Get busy livin’.

Here’s the fun part – determining what is not critical to your everyday vanlife. And getting rid of it. Or, in my case, figuring out all the camper van accessories I’d need for an awesome, comfortable road trip adventure with my wife, while still keeping everything organized. Living in a camper van like this (especially with two people) requires forethought and cleanliness, because clutter can build up quick.

Here’s a list of things that I have found either worked for me, or were highly suggested by other vandwellers in my research. (Have something that you think should be on here? Shoot me an email at


Your options for camper van lighting are wiring it directly to your 12v battery (simple tutorial), using re-chargeable USB lights, or simply opting for battery-powered lights. Each has its merits, but we chose to install this awesome LED RGBW light strip some trim moulding at the top of one wall.

I’m really glad we went with the RGBW instead of RGB, as the white offers a nice normal white glow when we want it, as opposed to one that looks a little purple. Installation is easy – since it runs on 12V, simply cut the power cord in between the lights and the AC/DC adapter box, separate and strip the ends of wires, and hook it right up into your 12V battery via your fuse panel. Included is an infared remote, too, so you can change the color to whatever suits your mood. It added some fun flair to our camper van, and is great accent lighting at night.

To take advantage of our 12V USB Charging port w/ voltmeter that we installed into our battery box, we also picked up the Suaoki LED Camping Lantern, which is a great little item. It’s charged via solar or USB, collapses really small, and give off a nice amount of soft light.

Lastly, if you are looking to install lights directly to your 12V system for overhead lighting, these recessed 12V LED lights are not difficult to install (a jigsaw is probably your friend at this point). The 6-pack featured below will light your van pretty evenly and draws a very low amount of power.


Even with all that insulation work, your little metal home might still get pretty chilly, especially if you’re in climates below freezing. Look into picking up a Mr. Buddy Heater, which is not only efficient, but runs on the camping propane tanks, so it won’t eat up your battery bank (electric heaters guzzle power). The larger of the two Mr. Heater “Buddy”s is supposed to be more than enough to heat the interior, so if you’re trying to save some space (and cash), maybe opt for the Little Buddy. If you’re sketched out by red-hot heat sources, you can’t beat a simple sleeping bag. This Teton Sports Celsius is a good budget bag, or upgrade to this Mountain Hardware Bozeman Torch.


To keep cool and maintain adequate air flow, the Fan-Tastic 3-Speed fan is definitely the go-to choice. With the reverse function, you have the option of either pulling cool air in, or pulling hot air out of your van. Here’s a great tutorial on installation. Not loving the price tag or the idea of wiring it to your 12V system? You can instead opt for just the roof vent, which will still let in some air and light for about 1/3 of the price.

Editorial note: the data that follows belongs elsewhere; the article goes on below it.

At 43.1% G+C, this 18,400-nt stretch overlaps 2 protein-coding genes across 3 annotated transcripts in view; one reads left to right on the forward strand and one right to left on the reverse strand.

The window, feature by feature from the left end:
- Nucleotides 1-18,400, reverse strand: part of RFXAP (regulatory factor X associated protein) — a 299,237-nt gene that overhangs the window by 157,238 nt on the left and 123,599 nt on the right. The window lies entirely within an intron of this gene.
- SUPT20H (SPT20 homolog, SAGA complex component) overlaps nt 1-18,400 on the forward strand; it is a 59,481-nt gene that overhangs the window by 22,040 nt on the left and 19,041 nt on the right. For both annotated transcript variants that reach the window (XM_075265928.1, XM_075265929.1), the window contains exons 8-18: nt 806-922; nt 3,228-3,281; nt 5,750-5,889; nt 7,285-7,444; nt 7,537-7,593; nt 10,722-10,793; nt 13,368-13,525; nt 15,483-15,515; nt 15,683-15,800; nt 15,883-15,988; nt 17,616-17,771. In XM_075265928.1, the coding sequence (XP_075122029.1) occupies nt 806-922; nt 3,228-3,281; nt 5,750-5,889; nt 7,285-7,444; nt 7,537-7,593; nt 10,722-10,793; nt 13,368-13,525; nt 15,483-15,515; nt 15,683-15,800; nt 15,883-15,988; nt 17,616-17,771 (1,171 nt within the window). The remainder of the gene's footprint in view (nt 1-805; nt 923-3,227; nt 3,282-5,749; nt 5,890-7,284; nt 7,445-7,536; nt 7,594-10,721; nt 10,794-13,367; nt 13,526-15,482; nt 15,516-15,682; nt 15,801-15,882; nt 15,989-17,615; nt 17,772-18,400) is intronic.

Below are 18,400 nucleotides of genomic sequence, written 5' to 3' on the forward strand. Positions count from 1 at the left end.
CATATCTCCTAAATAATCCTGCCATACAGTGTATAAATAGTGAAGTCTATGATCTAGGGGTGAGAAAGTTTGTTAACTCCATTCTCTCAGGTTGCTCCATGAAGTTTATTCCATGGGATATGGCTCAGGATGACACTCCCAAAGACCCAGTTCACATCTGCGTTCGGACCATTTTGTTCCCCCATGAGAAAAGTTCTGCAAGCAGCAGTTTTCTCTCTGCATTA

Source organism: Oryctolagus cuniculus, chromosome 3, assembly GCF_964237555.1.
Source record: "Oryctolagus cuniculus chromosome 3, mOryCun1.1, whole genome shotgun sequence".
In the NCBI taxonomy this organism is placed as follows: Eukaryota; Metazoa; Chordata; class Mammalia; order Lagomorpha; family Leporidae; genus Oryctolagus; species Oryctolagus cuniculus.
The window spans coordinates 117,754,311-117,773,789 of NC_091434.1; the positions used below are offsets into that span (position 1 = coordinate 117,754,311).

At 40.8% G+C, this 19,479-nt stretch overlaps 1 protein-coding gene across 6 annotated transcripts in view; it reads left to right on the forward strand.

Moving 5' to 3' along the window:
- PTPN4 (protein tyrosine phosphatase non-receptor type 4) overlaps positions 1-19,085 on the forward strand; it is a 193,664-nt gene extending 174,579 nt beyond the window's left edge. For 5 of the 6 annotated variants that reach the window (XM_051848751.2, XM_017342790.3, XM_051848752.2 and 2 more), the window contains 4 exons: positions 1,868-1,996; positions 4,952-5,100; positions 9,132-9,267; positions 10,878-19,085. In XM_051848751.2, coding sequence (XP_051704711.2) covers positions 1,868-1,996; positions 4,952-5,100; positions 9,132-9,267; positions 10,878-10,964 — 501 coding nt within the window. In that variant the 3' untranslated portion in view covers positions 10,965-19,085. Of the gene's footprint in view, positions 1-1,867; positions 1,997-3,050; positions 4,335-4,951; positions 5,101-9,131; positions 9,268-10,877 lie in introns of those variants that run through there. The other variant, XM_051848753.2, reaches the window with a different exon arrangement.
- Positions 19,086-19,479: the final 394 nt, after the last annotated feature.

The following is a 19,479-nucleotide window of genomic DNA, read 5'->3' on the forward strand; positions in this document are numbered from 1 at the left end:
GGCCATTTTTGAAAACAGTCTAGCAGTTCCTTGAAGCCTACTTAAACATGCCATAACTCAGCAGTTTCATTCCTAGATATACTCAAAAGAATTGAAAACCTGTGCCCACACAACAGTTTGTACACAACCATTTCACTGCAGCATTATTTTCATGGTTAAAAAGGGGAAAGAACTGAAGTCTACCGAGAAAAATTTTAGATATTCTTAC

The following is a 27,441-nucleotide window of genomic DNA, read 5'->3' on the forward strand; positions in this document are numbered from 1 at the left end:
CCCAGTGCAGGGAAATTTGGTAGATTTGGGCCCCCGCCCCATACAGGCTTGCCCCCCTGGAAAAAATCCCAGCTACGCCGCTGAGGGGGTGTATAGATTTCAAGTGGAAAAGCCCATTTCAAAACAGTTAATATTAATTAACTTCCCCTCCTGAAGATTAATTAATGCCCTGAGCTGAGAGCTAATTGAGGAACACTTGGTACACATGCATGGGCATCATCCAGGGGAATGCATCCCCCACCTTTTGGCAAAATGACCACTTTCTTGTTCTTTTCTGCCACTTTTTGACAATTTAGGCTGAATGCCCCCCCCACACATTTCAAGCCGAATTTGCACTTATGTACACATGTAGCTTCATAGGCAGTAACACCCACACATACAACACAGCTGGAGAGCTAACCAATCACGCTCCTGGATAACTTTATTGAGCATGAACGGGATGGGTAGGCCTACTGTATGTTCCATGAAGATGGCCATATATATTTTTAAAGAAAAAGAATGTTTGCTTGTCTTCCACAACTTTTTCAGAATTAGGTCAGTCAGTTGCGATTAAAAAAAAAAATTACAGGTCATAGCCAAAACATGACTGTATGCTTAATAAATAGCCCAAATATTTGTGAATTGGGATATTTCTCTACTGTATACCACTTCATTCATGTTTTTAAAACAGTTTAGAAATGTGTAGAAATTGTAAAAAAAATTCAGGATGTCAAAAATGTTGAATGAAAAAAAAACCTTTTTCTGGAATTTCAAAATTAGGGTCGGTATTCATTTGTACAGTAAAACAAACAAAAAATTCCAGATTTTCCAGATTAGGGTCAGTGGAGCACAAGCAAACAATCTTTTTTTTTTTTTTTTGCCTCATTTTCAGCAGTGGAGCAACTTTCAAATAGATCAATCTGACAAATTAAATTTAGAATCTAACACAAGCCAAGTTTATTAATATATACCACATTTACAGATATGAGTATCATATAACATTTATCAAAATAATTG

We also picked up a small USB rechargeable fan which has been terrific for clipping to the shelf and directing it toward us when we’re sleeping. It draws so little power, that we don’t really mind recharging it’s battery in the mornings by plugging it into our little USB port.

Safety & Repair

A carbon monoxide detector is a must in any camper van, and we also picked up the larger can of fix-a-flat (Our van doesn’t have a spare tire, so if we’re in a pinch away from civilization, this will have to do). AAA memberships offer real peace of mind, knowing that if you break down, you can be towed up to hundreds of miles with service 24/7. Kind of a no-brainer for us.

The van we bought had some slight engine issues arise, and being greeted by the Check engine light in your van dashboard is very unnerving. An OBDII reader (below) works on most modern vehicles by connecting to a plug usually found near your feet below the steering wheel. If your check engine light is on, an OBD reader tells you what the exact error code is, meaning you can quickly look up what needs to be fixed/checked, and how soon you need to do it.

Adventuring out in the wilderness? Your van becomes a lot less useful if it gets stuck in mud/sand/snow. Below are a couple of compact options to get yourself out of a rut, or you can do it yourself.

Lastly, even if you’re not very handy, be sure to keep a small set of tools onboard. I keep a small box with channel-locks, screwdrivers, extra fuses, duct tape, hose clamps, etc. If you don’t know how to use them, someone walking by might.